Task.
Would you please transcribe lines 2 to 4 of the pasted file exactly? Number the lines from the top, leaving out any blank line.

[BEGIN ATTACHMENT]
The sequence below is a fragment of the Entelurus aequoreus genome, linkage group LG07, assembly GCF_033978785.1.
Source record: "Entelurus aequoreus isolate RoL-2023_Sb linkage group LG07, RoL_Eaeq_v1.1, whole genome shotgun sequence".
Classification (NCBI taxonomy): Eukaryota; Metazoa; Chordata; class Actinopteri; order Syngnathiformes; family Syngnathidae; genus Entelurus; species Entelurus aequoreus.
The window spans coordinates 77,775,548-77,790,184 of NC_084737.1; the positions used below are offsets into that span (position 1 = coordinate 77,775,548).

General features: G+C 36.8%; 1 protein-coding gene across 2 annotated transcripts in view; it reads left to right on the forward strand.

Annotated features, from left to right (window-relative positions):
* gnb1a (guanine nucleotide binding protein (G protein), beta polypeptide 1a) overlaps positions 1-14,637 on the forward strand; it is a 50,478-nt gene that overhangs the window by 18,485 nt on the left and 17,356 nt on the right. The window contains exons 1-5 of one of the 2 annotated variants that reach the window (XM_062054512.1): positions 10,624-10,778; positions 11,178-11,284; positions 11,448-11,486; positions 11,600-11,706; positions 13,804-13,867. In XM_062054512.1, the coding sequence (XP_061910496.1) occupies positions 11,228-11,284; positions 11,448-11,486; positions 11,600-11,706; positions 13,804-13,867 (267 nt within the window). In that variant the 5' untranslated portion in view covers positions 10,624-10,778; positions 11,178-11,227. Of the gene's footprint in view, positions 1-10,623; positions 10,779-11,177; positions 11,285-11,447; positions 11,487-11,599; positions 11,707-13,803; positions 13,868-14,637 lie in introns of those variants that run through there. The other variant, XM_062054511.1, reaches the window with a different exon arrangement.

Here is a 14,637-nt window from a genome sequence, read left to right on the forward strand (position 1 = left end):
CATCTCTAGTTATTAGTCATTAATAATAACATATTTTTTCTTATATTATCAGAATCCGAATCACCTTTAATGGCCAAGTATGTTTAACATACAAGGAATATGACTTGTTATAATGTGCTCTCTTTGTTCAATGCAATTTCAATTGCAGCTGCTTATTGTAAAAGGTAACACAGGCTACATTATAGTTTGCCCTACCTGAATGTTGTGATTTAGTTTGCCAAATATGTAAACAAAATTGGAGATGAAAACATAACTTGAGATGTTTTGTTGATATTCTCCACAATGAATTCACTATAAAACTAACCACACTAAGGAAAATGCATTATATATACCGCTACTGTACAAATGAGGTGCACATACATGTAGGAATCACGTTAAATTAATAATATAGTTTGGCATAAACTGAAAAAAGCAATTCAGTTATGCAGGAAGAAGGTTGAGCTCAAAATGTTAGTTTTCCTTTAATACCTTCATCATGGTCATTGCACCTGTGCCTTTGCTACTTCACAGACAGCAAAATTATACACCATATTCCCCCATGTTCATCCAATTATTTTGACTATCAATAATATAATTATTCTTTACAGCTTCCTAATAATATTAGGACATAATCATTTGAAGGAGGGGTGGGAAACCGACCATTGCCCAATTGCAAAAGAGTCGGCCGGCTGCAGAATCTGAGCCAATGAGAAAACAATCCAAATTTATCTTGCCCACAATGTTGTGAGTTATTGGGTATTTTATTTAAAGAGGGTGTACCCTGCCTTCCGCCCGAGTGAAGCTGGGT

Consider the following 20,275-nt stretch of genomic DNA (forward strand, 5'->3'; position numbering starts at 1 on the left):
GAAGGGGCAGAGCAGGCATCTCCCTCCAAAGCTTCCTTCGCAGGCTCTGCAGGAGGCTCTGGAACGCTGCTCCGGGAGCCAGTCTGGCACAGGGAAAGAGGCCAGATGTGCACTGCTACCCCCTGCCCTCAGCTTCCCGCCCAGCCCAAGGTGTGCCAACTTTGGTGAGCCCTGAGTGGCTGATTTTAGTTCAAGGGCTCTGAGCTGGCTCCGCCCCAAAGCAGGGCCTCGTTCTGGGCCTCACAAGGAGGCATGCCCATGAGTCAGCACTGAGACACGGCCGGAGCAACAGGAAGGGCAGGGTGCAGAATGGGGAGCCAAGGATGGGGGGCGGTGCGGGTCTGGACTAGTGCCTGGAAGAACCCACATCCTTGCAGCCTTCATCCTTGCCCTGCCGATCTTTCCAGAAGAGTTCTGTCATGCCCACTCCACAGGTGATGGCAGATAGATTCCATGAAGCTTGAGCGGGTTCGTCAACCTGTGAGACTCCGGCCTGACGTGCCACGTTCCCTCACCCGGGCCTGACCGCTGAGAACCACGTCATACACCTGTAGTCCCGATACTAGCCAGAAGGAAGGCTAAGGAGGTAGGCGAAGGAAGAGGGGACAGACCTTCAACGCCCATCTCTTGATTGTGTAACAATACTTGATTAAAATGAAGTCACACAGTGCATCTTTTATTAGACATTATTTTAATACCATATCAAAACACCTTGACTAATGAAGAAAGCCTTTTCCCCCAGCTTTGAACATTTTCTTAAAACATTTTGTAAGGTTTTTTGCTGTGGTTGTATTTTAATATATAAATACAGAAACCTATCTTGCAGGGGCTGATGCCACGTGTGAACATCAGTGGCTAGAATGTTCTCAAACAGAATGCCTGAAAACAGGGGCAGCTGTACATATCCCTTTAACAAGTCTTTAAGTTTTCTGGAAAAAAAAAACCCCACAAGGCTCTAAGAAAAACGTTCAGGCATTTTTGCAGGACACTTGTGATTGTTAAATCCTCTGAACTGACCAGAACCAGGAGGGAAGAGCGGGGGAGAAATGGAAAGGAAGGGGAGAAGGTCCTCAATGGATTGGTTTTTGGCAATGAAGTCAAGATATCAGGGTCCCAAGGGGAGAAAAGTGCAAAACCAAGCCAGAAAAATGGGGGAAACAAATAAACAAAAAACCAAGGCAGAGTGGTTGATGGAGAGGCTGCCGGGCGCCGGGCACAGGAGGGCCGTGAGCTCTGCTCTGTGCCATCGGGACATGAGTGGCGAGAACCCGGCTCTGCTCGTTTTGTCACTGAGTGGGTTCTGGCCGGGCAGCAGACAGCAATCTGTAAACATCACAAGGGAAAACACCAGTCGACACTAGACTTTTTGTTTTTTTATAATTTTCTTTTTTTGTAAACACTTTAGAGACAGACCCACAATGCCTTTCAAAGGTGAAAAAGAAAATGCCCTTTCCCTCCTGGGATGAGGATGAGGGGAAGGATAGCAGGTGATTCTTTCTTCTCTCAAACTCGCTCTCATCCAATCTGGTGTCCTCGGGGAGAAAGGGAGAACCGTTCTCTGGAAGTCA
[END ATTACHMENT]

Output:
Source record: "Entelurus aequoreus isolate RoL-2023_Sb linkage group LG07, RoL_Eaeq_v1.1, whole genome shotgun sequence".
Classification (NCBI taxonomy): Eukaryota; Metazoa; Chordata; class Actinopteri; order Syngnathiformes; family Syngnathidae; genus Entelurus; species Entelurus aequoreus.
The window spans coordinates 77,775,548-77,790,184 of NC_084737.1; the positions used below are offsets into that span (position 1 = coordinate 77,775,548).